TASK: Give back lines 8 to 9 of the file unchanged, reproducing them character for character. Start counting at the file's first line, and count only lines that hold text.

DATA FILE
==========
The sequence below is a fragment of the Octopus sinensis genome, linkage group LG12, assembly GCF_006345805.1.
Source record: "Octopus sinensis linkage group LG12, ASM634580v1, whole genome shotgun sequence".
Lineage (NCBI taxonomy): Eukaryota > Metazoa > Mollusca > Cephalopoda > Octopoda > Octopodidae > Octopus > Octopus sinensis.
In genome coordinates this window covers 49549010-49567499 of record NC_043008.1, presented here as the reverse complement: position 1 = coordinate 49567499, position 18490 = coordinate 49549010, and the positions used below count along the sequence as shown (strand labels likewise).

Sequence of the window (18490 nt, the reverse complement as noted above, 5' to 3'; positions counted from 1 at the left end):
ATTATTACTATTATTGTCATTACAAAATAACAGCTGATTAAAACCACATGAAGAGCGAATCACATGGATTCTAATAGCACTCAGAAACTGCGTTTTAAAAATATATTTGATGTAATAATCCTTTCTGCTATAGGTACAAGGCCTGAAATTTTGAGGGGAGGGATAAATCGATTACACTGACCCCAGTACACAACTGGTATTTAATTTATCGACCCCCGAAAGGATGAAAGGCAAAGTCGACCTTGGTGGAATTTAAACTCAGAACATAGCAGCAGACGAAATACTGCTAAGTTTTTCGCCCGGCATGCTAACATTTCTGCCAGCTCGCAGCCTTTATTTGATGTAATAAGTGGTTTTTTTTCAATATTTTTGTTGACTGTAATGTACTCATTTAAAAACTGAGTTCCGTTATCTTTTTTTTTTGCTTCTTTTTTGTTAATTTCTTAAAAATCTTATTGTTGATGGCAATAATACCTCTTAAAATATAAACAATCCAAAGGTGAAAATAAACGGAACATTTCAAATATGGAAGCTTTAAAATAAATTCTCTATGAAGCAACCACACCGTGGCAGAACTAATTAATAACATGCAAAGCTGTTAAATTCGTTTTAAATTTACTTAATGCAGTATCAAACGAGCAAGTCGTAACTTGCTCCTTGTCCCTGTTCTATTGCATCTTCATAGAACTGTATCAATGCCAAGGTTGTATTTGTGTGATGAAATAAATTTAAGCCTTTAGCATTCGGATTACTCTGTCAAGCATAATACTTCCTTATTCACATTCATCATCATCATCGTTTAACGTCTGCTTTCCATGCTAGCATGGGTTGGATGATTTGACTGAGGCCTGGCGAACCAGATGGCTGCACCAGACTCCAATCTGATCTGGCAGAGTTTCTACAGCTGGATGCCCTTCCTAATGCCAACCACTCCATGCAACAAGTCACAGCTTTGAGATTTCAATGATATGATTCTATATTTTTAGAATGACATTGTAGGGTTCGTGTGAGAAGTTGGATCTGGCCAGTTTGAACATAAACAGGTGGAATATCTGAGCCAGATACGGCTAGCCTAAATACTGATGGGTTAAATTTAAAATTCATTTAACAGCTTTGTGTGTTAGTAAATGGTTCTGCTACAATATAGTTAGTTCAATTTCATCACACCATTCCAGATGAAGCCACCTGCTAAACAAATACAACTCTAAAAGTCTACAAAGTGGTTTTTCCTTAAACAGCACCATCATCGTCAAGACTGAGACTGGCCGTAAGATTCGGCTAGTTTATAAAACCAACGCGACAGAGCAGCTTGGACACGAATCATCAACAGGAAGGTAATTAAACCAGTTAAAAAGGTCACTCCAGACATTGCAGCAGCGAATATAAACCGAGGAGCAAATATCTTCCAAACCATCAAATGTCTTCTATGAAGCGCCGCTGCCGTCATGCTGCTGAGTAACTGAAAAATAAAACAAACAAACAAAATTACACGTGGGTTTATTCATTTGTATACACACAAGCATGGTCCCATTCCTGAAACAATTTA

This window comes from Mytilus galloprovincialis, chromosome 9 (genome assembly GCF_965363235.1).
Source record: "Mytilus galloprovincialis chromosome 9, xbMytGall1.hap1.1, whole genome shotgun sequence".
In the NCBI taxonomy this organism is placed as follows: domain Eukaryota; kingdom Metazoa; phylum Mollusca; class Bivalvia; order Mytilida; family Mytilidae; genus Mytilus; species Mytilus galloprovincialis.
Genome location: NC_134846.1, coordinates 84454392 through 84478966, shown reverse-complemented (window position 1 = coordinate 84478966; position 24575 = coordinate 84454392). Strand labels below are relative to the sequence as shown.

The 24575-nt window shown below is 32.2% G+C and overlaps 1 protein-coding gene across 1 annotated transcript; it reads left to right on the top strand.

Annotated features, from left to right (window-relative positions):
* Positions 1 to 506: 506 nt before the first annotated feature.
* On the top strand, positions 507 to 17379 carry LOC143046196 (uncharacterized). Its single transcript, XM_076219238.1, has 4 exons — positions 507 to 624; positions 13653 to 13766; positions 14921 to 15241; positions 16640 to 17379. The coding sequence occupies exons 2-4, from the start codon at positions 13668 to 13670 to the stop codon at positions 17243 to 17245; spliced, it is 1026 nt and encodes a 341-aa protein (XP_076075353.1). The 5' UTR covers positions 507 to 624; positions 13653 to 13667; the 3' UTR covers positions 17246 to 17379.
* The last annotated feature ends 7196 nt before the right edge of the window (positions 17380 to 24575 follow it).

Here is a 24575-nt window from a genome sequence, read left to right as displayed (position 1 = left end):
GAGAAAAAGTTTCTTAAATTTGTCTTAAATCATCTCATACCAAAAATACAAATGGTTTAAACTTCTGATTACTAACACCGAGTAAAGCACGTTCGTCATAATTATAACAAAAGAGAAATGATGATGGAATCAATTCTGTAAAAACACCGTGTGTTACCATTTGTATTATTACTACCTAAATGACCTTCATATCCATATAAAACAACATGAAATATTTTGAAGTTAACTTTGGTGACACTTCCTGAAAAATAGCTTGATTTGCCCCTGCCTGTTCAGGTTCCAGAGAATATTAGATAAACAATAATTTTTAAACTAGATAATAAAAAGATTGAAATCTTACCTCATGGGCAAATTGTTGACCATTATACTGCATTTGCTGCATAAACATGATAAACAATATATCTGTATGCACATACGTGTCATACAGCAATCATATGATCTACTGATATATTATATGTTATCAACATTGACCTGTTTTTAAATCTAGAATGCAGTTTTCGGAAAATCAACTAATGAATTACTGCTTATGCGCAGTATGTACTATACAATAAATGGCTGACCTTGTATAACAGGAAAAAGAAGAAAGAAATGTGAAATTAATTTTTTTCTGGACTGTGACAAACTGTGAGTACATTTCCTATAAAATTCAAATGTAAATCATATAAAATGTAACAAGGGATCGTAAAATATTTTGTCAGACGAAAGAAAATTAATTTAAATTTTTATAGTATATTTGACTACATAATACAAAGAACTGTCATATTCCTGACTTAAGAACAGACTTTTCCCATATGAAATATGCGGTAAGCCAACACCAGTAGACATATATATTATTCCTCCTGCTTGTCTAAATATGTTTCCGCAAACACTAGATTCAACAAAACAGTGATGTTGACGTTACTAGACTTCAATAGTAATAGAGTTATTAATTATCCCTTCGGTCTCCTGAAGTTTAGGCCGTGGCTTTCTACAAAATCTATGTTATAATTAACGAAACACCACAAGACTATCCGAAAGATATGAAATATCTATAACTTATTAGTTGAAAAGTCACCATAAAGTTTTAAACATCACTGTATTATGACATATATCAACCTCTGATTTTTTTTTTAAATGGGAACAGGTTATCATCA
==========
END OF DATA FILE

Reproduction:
Source record: "Mytilus galloprovincialis chromosome 9, xbMytGall1.hap1.1, whole genome shotgun sequence".
In the NCBI taxonomy this organism is placed as follows: domain Eukaryota; kingdom Metazoa; phylum Mollusca; class Bivalvia; order Mytilida; family Mytilidae; genus Mytilus; species Mytilus galloprovincialis.